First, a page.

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Linaria cannabina

Superregnum: Eukaryota
Cladus: Unikonta
Cladus: Opisthokonta
Cladus: Holozoa
Regnum: Animalia
Subregnum: Eumetazoa
Cladus: Bilateria
Cladus: Nephrozoa
Superphylum: Deuterostomia
Phylum: Chordata
Subphylum: Vertebrata
Infraphylum: Gnathostomata
Megaclassis: Osteichthyes
Cladus: Sarcopterygii
Cladus: Rhipidistia
Cladus: Tetrapodomorpha
Cladus: Eotetrapodiformes
Cladus: Elpistostegalia
Superclassis: Tetrapoda
Cladus: Reptiliomorpha
Cladus: Amniota
Classis: Reptilia
Cladus: Eureptilia
Cladus: Romeriida
Subclassis: Diapsida
Cladus: Sauria
Infraclassis: Archosauromorpha
Cladus: Crurotarsi
Divisio: Archosauria
Cladus: Avemetatarsalia
Cladus: Ornithodira
Subtaxon: Dinosauromorpha
Cladus: Dinosauriformes
Cladus: Dracohors
Cladus: Dinosauria
Ordo: Saurischia
Cladus: Eusaurischia
Subordo: Theropoda
Cladus: Neotheropoda
Cladus: Averostra
Cladus: Tetanurae
Cladus: Avetheropoda
Cladus: Coelurosauria
Cladus: Tyrannoraptora
Cladus: Maniraptoromorpha
Cladus: Maniraptoriformes
Cladus: Maniraptora
Cladus: Pennaraptora
Cladus: Paraves
Cladus: Eumaniraptora
Cladus: Avialae
Infraclassis: Aves
Cladus: Euavialae
Cladus: Avebrevicauda
Cladus: Pygostylia
Cladus: Ornithothoraces
Cladus: Ornithuromorpha
Cladus: Carinatae
Parvclassis: Neornithes
Cohors: Neognathae
Cladus: Neoaves
Cladus: Telluraves
Cladus: Australaves
Ordo: Passeriformes
Subordo: Passeri
Infraordo: Passerida
Superfamilia: Passeroidea

Familia: Fringillidae
Subfamilia: Carduelinae
Genus: Linaria
Species: Linaria cannabina
Subspecies: L. c. autochthona – L. c. bella – L. c. cannabina – L. c. guentheri – L. c. harterti – L. c. meadewaldoi – L. c. mediterranea

Linaria cannabina (Linnaeus, 1758)

Fringilla cannabina (original combination)
Carduelis cannabina


Linnaeus, C. 1758. Systema Naturae per regna tria naturæ, secundum classes, ordines, genera, species, cum characteribus, differentiis, synonymis, locis, Tomus I. Editio decima, reformata. Holmiæ: impensis direct. Laurentii Salvii. i–ii, 1–824 pp DOI: 10.5962/bhl.title.542: 182. Reference page.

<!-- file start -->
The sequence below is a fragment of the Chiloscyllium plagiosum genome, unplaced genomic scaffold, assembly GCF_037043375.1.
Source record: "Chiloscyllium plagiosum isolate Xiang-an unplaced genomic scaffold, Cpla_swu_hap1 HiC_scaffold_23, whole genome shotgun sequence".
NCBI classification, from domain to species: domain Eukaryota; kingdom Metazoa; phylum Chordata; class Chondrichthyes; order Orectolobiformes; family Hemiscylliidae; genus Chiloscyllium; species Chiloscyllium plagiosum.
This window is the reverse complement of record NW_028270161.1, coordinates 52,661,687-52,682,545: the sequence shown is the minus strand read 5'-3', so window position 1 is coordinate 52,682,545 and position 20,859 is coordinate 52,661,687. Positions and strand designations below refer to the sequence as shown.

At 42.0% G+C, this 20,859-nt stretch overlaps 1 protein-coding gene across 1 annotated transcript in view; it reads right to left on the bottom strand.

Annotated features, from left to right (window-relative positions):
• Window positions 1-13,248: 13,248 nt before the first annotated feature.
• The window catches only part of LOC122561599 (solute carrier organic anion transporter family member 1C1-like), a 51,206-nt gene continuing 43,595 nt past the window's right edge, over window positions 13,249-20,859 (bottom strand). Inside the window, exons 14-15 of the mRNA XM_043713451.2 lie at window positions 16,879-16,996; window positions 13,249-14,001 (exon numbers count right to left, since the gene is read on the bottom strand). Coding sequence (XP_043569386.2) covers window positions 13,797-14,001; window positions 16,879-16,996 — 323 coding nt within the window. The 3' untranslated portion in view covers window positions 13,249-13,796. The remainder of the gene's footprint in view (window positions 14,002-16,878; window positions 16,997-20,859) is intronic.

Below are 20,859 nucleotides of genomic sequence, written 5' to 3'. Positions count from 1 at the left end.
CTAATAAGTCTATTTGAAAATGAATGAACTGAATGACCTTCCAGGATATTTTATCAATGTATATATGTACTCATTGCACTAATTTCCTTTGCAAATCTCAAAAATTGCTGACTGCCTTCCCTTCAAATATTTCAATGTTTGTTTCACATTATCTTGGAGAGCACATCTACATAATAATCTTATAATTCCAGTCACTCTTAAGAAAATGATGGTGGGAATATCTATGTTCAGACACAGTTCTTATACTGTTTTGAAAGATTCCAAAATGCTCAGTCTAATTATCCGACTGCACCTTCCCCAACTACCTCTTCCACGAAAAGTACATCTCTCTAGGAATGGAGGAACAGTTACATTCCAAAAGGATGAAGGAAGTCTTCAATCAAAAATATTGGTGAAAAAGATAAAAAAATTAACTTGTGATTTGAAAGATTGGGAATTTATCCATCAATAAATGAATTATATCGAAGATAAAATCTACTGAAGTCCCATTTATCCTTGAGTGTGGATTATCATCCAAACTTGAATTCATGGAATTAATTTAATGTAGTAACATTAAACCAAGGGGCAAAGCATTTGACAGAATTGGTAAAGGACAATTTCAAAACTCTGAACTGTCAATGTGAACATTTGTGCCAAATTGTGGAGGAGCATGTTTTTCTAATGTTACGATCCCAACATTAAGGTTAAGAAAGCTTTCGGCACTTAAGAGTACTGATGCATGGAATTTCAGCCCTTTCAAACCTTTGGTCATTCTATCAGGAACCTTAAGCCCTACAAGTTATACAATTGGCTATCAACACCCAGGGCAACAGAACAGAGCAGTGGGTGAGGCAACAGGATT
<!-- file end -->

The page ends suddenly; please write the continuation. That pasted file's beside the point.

Vernacular names
Alemannisch: Bluetströpfli
العربية: الحسون التفاحي
asturianu: Pardín
башҡортса: Киндер турғайы
беларуская: Канаплянка
български: Обикновено конопарче
brezhoneg: Lineg ruz
català: Passerell comú
corsu: Fanellu
čeština: Konopka obecná
чӑвашла: Кантăр кайăкĕ
Cymraeg: Llinos
dansk: Tornirisk
Deutsch: Bluthänfling
Ελληνικά: Φανέτο
English: Common Linnet
Esperanto: Kanaba kardelo
español: Pardillo
eesti: Kanepilind
euskara: Txoka arrunt
فارسی: سهره سینه‌سرخ
suomi: Hemppo
føroyskt: Línígða
Nordfriisk: Irlits
français: Linotte mélodieuse
Frysk: Robyntsje
Gaeilge: Gleoiseach
Gàidhlig: Gealan-lìn
galego: Liñaceiro
עברית: תפוחית מצויה
hrvatski: Juričica
magyar: Kenderike
հայերեն: Կանեփնոիկ
Ido: Kanabino
íslenska: Hörfinka
italiano: Fanello
日本語: ムネアカヒワ
ქართული: ჭვინტა
қазақша: Шоңайнақ
kurdî: Zîqzîke
kernowek: Lynek
Lëtzebuergesch: Fluessfénk
Limburgs: Kneuter
lietuvių: Čivylis
latviešu: Kaņepītis
македонски: Шумско конопларче
монгол: Улаан зана
Malti: Ġojjin
Mirandés: Pintarroxo
Napulitano: Cardìddru
Nedersaksies: Robientjen
Plattdüütsch: Brunen/Bruun Tükkert
Nederlands: Kneu
norsk nynorsk: Tornirisk
norsk: Tornirisk
Nouormand: Linnot
occitan: Linotte
polski: Makolągwa
português: Pintarroxo-comum
rumantsch: Chanvalin
română: Câneparul
русский: Коноплянка
sicilianu: Ziinu
Scots: Lintie
srpskohrvatski / српскохрватски: Juričica
slovenčina: Stehlík konôpka
slovenščina: Repnik
shqip: Kërpngrënësi
српски / srpski: Конопљарка
svenska: Hämpling
Türkçe: Keten kuşu
українська: Коноплянка
vèneto: Fanèl
West-Vlams: Kneuter
walon: Linet
Zeêuws: Kneu
中文: 赤胸朱顶雀

The common linnet (Linaria cannabina) is a small passerine bird of the finch family, Fringillidae. It derives its common name and the scientific name, Linaria, from its fondness for hemp seeds and flax seeds—flax being the English name of the plant from which linen is made.


In 1758, the Swedish naturalist Carl Linnaeus included the common linnet in the 10th edition of his Systema Naturae under the binomial name, Acanthis cannabina.[2][3] The species was formerly placed in the genus Carduelis but based on the results of a phylogenetic analysis of mitochondrial and nuclear DNA sequences published in 2012, it was moved to the genus Linaria that had been introduced by the German naturalist Johann Matthäus Bechstein in 1802.[4][5][6]

The genus name linaria is the Latin for a linen-weaver, from linum, "flax". The species name cannabina comes from the Latin for hemp.[7] The English name has a similar root, being derived from Old French linette, from lin, "flax".[8]

There are seven recognised subspecies:[4]

L. c. autochthona (Clancey, 1946) – Scotland